An Introduction to the Mathematics of Quantity

Christopher Horton, Ph.D.

Worcester MA (May 2008);


Teachers who are working in middle and high schools with the program “Cognitive Instruction in Mathematical Modeling” (CIMM), developed by Dr. Rob MacDuff and associates, are enthusiastic about it and are reporting dramatic success.  This program is based on the mathematical system developed by Rob, referred to variously as Math Modeling, “The Dots” and the “Mathematics of Quantity” or the “Mathematics of Quantity and Relationships”. 


The system starts with the idea of quantity as a representation of a collection of like objects, and the concept of group as a structure imposed on a quantity. At the core of this system is the concept of “number”, which has shifted from being an abstract entity defined in terms of a collection of axioms and definitions to being a representation of relationships between quantities or groups of quantities.  Number so defined is thus traceable back to a model of an aspect of physical reality, quantity, and derives its character from its observable grouping properties.  


The system that emerges from this new foundation is at once simpler and more powerful than conventional mathematics.  Its attributes and assumptions are further described and explained somewhat in Dr. MacDuff’s essay “The Math Problem”, but if I were to attempt a deeper and more complete explanation here, its meaning would most probably elude the reader. Experience shows that this new system is much easier than the old for a ten-year-old to learn and master, but for those of us who have spent years or decades mastering contemporary mathematics it can present a challenge.


To say that this is a new system of mathematics doesn’t fully communicate how different it is.  A better explanation is that it represents a paradigm shift, a complete reordering of ways of seeing.  Well-known examples of such transformative changes in thinking include Copernicus’ heliocentric theory, Einstein’s theory of relativity, Darwin’s theory of natural selection and – for some readers - the Modeling Method of Physics Instruction.  It will be for future generations to judge whether the “mathematics of quantity” matches these in importance, but it certainly resembles them in that it involves a profound change in context and meaning, a change that has wide ramifications in the way many things in mathematics and beyond are seen and interpreted.  Such a change can only be understood from within its own context and cannot properly be evaluated in terms of previous systems of thought.  The pilgrim seeking to understand must take the journey into this new paradigm, preferably with the help of a teacher or fellow seekers, and must learn to think and operate in it.  Once properly understood, it becomes the way in which the world occurs, and this cannot be undone.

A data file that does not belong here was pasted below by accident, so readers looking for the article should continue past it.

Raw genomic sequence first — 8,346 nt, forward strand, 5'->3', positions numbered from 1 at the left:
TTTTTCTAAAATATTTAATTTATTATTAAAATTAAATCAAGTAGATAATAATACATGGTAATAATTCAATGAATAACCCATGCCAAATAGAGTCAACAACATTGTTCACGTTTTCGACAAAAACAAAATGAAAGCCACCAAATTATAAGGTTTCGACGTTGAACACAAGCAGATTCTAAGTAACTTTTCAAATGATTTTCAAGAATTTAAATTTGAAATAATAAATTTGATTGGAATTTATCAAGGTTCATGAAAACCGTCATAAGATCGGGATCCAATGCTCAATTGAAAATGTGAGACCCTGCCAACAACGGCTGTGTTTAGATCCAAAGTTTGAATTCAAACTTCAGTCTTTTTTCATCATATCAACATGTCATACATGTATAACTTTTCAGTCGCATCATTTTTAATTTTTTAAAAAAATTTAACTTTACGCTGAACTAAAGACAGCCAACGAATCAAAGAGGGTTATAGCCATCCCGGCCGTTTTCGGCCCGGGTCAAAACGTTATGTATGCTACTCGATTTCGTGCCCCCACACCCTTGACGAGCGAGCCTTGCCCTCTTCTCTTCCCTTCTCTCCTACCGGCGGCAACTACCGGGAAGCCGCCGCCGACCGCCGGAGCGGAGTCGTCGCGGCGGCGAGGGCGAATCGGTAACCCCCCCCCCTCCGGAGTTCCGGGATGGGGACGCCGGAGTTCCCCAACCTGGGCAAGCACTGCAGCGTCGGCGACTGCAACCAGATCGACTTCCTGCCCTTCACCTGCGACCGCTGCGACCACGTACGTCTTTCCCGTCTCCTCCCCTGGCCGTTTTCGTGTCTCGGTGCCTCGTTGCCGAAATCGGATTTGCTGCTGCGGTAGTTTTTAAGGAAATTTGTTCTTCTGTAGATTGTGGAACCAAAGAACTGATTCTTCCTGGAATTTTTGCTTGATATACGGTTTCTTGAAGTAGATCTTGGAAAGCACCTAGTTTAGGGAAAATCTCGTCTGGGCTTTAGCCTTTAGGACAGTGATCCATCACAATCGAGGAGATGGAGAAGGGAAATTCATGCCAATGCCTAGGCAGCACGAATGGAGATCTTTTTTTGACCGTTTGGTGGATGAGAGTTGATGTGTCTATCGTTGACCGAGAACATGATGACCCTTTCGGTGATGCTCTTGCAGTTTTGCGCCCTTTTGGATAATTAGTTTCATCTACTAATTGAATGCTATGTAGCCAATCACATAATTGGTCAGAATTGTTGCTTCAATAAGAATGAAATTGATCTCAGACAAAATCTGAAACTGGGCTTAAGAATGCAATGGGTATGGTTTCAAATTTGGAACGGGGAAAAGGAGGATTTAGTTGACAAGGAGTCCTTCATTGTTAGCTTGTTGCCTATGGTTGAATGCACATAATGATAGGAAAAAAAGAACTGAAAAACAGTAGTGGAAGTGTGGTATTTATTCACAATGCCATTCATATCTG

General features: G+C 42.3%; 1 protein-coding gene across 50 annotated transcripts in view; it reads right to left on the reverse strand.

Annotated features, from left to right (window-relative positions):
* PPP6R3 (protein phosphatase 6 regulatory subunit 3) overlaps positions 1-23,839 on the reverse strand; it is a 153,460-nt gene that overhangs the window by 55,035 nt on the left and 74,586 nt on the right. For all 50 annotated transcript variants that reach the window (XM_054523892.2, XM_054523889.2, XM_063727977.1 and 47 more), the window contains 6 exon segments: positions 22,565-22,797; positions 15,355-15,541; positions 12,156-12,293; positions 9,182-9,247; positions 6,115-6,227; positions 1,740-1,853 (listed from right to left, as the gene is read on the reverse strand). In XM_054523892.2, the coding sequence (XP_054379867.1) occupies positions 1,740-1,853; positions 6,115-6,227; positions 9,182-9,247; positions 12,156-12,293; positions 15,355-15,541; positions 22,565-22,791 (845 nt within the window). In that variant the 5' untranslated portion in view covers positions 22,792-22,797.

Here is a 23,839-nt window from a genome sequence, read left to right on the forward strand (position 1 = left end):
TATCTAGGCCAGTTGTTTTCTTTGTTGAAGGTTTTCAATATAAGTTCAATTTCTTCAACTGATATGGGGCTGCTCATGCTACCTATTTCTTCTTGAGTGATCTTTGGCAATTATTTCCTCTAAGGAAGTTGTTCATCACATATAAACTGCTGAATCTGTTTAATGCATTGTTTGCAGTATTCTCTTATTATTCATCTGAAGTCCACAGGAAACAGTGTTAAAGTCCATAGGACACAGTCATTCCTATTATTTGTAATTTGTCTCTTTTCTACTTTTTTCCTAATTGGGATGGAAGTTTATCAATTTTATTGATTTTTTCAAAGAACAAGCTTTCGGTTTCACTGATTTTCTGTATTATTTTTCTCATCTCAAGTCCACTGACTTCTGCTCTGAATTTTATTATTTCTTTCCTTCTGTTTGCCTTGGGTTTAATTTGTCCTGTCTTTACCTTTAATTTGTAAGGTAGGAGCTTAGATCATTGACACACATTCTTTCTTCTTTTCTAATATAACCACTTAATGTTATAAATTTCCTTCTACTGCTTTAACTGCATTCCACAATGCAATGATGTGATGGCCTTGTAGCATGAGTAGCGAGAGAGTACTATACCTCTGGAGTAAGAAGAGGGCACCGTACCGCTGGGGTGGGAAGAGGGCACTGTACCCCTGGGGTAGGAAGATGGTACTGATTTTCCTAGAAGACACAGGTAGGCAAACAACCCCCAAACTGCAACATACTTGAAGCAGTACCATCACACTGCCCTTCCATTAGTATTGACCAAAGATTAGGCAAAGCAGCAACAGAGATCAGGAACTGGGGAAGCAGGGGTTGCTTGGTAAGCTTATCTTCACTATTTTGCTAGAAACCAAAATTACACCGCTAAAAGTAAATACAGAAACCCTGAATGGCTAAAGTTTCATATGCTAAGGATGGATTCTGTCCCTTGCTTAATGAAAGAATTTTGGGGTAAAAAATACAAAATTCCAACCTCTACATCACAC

Sharing my own experience may help explain my meaning.  For twenty-five years I have been teaching physics and mathematics in colleges and high schools, sometimes part-time and sometimes full time.  Always I have sought to understand what my students were learning and how they were thinking, what I wanted them to learn, and why.  During three years of teaching remedial math to ninth graders in an inner city high school I studied and experimented with a number of innovative approaches, and I developed and tested my own instructional materials using arrays and groups of dots to represent numbers.  My journey led me to the Modeling Instruction Program at Arizona State University, where I took Modeling Workshops in high school and college physics and chemistry teaching and, in 2003, the course “Integrated Mathematics and Physics” led by Dr. MacDuff, Dr. Richard Hewko and Colleen Megowan.  Thus when I journeyed to Arizona in the summer of 2007 to spend some time working with Rob and his colleagues and to sit in on an introductory CIMM class for middle school teachers, I considered myself well prepared to understand what he was saying and doing.  


My progress, however, has not been simple or linear.  Old ways of looking at things and old habits in what I pay attention to have proven very persistent.  Time and again I believed and claimed that I understood something, only to discover that I had it wrong, or even completely backwards.  Having people to give me feedback and to challenge me to look at what I am saying and thinking has been essential to my forward movement.  The years I spent mastering and using conventional mathematics have made this process harder, not easier for me.   For example, a lifetime of using number as an abstraction, a simple mental object that can be illustrated by collections of physical objects, has made learning to draw a distinction between number and quantity – and remembering to do so - very difficult.  It takes only a few minutes to explain the new conception of number as a class of relationships between quantities.  It is a simple and elegant conception, yet it took me many months of working with number in the new system before I finally understood that I didn’t really understand, and more months of struggle before I began to see it clearly.